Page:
Naomi Campbell arrived for her court appearance in New York last week to face charges of assault in a white mink poncho and jewelled Louis Vuitton sunglasses - go for it girl! Not for Naomi the cloth overcoat, scraped-back hair and slap-free face of the humble victim. Her style has always been sassy, self-centred, utterly confident. Remember the sharply cut pinstriped trouser suit and waistcoat she wore to her libel trial, with a crisp white shirt and bags of bling? Naomi is a brilliant role model for the creators of our favourite television trash, Footballers' Wives. So it was a bit unnerving the other night to turn from a scene in the new series of FW in which two female stars were whacking the living daylights out of each other to a news bulletin with the story of Miss Campbell's latest bout of anger mismanagement.
It seems that her housekeeper had fallen foul of her demanding boss, who accused her of stealing the pair of jeans she needed to wear on The Oprah Winfrey Show. A fight ensued. Miss Campbell is alleged to have clouted her employee around the head with a mobile phone, resulting in an injury requiring several stitches. Miss Campbell is due in court next on 27 June - and I am sure couturiers will be queuing up to offer free outfits for an appearance that will make front pages around the world.
Footballers' Wives has specialised in depicting women as scheming creatures who loathe members of their own sex almost as much as they despise and pity most men. Joan Collins's appearance as an "international magazine editor", Eva De Wolffe, with a string of toy boys in tow makes for hilarious viewing. She seems to live in a palace full of Grecian columns and tinkling fountains, all designed to take your attention away from the second-division squirrel that's landed on her head masquerading as a hairstyle. Her make-up, even when having a massage, is of the kabuki-theatre variety.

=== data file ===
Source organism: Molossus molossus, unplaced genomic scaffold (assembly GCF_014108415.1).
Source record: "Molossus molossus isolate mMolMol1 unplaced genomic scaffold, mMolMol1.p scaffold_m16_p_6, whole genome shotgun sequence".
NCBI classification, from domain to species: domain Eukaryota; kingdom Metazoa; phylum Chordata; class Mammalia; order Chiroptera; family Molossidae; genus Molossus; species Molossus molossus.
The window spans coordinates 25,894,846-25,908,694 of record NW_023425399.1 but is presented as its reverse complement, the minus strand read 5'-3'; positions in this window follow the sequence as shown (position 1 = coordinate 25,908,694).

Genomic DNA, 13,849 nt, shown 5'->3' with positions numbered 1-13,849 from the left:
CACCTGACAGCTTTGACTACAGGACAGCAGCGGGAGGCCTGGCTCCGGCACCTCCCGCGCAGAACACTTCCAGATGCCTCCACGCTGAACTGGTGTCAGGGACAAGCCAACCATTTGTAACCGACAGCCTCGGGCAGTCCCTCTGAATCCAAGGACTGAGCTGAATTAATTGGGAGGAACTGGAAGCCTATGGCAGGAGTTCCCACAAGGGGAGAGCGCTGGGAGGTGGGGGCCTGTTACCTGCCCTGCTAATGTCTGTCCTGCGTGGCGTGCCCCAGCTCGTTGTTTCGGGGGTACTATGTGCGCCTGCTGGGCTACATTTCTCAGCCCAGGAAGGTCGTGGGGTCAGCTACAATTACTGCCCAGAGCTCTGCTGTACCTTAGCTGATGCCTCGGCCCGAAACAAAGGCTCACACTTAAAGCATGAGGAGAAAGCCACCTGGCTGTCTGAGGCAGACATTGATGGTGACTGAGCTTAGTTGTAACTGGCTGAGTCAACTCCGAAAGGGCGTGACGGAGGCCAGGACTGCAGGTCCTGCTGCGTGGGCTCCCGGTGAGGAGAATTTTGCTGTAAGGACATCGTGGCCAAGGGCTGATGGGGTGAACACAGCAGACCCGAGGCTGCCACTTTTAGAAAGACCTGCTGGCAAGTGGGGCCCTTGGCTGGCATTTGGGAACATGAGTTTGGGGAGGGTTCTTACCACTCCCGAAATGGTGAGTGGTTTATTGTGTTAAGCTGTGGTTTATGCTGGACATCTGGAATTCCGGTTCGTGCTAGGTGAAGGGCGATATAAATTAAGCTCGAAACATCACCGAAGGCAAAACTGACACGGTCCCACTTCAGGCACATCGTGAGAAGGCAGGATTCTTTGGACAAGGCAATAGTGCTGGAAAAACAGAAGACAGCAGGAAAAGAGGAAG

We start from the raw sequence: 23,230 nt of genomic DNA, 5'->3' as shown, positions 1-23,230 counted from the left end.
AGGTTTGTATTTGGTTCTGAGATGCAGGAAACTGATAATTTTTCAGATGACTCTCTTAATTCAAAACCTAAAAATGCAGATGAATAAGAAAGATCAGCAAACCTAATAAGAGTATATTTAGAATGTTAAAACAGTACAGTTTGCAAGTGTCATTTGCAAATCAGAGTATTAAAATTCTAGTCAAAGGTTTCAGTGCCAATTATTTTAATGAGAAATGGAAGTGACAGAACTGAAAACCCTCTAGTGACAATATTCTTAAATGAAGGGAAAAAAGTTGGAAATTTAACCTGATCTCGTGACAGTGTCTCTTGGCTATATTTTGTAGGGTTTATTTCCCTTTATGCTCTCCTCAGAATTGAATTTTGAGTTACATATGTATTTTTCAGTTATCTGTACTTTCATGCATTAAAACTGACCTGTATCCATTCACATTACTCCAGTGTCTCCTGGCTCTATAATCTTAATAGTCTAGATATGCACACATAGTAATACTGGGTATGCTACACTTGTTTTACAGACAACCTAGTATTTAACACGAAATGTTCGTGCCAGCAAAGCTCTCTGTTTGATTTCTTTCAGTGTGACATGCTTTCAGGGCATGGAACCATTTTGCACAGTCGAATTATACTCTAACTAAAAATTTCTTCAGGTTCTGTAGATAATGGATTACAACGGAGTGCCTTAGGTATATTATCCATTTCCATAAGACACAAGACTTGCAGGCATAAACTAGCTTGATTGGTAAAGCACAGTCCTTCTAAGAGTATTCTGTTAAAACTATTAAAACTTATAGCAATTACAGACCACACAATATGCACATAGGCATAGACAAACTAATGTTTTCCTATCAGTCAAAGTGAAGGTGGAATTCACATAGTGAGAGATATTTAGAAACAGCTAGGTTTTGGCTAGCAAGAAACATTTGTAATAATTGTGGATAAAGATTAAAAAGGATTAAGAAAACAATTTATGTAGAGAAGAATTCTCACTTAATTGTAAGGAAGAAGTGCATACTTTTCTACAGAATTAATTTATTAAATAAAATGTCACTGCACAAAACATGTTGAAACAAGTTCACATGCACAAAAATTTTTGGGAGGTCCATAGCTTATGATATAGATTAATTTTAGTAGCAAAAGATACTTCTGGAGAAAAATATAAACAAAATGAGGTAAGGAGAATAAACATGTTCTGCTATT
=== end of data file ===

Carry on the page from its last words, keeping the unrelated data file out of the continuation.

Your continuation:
Eva's love slave, Paulo, has turned out to be a facially deformed Brazilian slum dweller she adopted, had cosmetically enhanced, and then bonked. All ends in tears when the other Queen of Mean, Tanya (who has been through more husbands than even I have), decides she fancies Paulo. Joan explodes into a tantrum and batters Paulo with a gardening rake, then throttles Tanya to near-death. All this makes for wonderfully relaxing viewing, but there is an underlying nastiness running through the current series of Footballers' Wives. Am I the only female viewer fed up with scenes in which women beat each other to a pulp at the drop of a hat? I know it is all supposed to be harmless satire. But when we have life imitating fantasy in the form of the sad story of Naomi, it gives you cause for thought.